Retirement Plan Early Distribution Tax Consequences - John R. Dundon II, Enrolled Agent
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Retirement Plan Early Distribution Tax Consequences

Retirement Plan Early Distribution Tax Consequences

Payments received from your Individual Retirement Arrangement before you reach age 59 ½ are generally considered early or premature distributions. Early distributions must be reported to the IRS and are usually subject to an additional 10 percent tax.  Distributions you rollover to another IRA or qualified retirement plan are not subject to the additional 10 percent tax. However you must complete the rollover within 60 days after the day you received the distribution.  The amount you roll over is generally taxed when the new plan makes a distribution to you or your beneficiary.

If you made nondeductible contributions to an IRA and later take early distributions from your IRA, the portion of the distribution attributable to those nondeductible contributions is not taxed.  If you received an early distribution from a Roth IRA, the distribution attributable to your prior contributions is not taxed.  If you received a distribution from any other qualified retirement plan, generally the entire distribution is taxable unless you made after-tax employee contributions to the plan.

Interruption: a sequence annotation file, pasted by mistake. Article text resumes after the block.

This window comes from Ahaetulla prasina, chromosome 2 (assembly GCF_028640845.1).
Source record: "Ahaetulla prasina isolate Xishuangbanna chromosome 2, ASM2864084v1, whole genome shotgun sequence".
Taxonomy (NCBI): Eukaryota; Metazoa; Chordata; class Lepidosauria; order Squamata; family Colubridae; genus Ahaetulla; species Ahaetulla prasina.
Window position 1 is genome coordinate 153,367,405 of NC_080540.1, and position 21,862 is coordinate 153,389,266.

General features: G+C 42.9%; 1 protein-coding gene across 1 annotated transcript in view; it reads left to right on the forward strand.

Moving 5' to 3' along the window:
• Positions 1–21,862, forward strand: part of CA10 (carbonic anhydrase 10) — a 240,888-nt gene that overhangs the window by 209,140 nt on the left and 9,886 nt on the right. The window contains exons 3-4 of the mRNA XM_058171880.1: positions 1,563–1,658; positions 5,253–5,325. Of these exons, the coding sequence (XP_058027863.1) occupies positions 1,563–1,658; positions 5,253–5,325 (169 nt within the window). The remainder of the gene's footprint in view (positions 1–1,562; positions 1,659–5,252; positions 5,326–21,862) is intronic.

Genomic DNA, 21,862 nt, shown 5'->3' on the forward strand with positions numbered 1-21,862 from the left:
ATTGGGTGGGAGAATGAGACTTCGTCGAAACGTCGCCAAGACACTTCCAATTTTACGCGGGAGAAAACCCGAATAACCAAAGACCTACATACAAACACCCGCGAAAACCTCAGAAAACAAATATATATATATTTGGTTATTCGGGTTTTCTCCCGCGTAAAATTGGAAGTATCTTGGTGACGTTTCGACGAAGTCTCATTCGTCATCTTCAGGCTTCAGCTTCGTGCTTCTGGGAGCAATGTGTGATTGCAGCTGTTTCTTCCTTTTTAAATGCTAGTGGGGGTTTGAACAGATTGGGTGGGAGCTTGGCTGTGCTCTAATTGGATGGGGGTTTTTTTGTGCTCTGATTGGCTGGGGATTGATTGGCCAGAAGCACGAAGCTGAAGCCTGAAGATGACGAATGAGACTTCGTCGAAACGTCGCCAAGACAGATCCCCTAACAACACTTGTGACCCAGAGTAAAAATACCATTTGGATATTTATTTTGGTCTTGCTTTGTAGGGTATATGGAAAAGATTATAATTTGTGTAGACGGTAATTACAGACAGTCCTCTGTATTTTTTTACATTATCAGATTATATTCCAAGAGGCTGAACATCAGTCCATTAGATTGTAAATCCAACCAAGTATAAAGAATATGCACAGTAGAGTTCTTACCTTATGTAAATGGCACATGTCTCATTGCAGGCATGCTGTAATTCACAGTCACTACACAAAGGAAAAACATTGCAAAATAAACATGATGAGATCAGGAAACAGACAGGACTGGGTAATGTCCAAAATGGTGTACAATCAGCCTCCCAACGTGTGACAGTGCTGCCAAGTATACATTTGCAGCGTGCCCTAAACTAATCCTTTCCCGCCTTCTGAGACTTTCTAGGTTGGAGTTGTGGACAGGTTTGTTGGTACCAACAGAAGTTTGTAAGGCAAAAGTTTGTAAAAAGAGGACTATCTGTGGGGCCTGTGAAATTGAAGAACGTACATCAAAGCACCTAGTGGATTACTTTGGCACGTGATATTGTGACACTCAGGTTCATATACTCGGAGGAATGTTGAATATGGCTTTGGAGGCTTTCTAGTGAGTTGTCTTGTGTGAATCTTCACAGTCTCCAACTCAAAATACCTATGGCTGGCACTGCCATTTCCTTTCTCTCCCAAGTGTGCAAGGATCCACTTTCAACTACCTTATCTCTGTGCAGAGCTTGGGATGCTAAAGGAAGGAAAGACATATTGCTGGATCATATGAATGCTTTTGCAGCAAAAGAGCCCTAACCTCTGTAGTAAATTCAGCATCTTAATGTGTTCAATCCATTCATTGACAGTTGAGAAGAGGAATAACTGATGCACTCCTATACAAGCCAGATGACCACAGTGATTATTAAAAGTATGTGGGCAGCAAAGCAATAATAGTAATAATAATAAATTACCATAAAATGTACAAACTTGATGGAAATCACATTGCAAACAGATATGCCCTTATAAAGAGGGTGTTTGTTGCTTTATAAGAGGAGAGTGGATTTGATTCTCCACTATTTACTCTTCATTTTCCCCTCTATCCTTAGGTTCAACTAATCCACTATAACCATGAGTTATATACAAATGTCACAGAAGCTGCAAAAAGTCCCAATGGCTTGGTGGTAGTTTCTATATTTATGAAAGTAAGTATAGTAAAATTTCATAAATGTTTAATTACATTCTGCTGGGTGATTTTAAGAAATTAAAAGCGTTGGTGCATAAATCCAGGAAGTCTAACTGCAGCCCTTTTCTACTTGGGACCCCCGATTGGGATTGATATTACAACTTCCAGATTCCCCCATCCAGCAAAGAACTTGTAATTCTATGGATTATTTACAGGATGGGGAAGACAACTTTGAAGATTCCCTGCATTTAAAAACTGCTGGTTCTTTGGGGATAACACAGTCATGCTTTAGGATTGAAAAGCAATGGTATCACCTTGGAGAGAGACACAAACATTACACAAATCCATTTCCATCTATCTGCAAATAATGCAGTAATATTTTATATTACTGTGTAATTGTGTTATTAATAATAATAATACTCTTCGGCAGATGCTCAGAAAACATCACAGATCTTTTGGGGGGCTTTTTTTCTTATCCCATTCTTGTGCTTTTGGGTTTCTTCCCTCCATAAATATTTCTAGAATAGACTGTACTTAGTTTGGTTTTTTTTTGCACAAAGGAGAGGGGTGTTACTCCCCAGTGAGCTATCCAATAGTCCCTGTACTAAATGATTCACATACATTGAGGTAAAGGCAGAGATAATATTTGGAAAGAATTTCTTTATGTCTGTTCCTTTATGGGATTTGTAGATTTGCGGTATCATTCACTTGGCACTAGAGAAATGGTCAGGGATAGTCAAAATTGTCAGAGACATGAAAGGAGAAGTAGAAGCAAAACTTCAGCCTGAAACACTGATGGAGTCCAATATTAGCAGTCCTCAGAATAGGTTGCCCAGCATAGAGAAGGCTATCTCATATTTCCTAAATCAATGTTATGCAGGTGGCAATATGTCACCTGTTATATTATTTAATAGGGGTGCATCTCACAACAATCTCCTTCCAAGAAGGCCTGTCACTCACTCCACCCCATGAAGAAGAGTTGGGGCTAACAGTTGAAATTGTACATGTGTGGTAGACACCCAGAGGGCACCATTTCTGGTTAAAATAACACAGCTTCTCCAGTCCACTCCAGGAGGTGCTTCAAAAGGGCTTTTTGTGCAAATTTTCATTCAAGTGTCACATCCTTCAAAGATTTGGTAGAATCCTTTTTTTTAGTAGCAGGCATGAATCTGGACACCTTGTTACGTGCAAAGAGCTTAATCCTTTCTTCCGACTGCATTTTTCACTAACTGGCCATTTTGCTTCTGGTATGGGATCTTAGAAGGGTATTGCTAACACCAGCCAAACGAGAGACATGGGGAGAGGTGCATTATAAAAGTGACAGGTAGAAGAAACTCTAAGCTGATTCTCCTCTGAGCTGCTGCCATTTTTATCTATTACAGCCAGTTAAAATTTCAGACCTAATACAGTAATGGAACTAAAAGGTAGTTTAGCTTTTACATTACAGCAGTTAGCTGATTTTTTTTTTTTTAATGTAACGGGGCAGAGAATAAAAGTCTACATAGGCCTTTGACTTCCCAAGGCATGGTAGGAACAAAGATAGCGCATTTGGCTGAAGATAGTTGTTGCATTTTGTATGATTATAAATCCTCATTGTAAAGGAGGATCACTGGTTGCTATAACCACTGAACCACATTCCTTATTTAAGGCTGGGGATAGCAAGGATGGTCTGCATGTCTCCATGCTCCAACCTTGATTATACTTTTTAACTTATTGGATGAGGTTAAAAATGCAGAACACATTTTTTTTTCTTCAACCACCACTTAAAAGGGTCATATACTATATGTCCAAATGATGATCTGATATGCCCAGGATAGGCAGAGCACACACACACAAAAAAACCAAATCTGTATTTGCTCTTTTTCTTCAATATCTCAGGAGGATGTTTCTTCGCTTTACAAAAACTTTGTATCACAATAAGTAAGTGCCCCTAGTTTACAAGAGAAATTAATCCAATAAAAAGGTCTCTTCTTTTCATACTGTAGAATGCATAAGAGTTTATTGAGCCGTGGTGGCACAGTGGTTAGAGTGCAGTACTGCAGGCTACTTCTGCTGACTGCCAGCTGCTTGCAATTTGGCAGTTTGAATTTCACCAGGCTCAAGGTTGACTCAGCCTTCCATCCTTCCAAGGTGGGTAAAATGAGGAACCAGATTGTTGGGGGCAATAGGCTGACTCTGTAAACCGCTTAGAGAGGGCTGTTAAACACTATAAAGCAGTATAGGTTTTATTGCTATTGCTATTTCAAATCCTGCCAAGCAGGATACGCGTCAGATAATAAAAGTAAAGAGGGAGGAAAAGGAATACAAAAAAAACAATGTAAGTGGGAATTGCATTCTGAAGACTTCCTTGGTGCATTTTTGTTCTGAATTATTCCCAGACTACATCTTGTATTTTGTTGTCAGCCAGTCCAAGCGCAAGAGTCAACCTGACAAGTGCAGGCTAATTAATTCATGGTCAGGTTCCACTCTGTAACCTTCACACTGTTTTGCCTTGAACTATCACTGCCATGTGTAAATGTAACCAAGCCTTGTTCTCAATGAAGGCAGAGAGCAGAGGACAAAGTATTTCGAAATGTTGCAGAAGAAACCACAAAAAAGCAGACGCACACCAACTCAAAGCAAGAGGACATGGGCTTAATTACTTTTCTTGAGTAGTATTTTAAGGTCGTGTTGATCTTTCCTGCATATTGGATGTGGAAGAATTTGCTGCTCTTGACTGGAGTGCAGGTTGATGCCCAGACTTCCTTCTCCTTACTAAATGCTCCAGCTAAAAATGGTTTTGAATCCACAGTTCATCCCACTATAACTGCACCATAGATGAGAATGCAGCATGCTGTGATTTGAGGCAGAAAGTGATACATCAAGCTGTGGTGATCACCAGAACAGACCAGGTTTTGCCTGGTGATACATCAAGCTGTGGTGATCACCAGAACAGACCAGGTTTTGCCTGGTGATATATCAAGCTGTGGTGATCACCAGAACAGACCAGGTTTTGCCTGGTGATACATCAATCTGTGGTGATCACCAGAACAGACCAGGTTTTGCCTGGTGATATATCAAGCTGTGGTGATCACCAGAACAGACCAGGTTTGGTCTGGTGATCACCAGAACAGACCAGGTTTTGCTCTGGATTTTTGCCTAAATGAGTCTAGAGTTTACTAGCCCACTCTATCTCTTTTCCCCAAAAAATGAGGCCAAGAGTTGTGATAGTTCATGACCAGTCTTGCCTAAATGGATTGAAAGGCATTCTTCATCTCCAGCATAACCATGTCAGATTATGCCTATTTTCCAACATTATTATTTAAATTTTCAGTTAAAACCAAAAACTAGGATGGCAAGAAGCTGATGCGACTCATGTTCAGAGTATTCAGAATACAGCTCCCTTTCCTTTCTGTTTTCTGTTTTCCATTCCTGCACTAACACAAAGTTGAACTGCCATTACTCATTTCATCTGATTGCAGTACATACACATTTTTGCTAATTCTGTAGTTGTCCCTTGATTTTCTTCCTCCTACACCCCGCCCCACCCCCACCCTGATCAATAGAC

There are several exceptions to the additional 10 percent early distribution tax, such as when the distributions are used for the purchase of a first home, for certain medical or educational expenses, if you are disabled or if levied by the IRS.  For more information about early distributions from retirement plans, the additional 10 percent tax and all the exceptions see the following IRS Publications:


Publication 575, Pensions and Annuities (PDF 227K)
Publication 590, Individual Retirement Arrangements (IRAs) (PDF 449K)
Form 5329, Additional Taxes on Qualified Plans (PDF 72K)
Form 5329 Instructions (PDF 40K)

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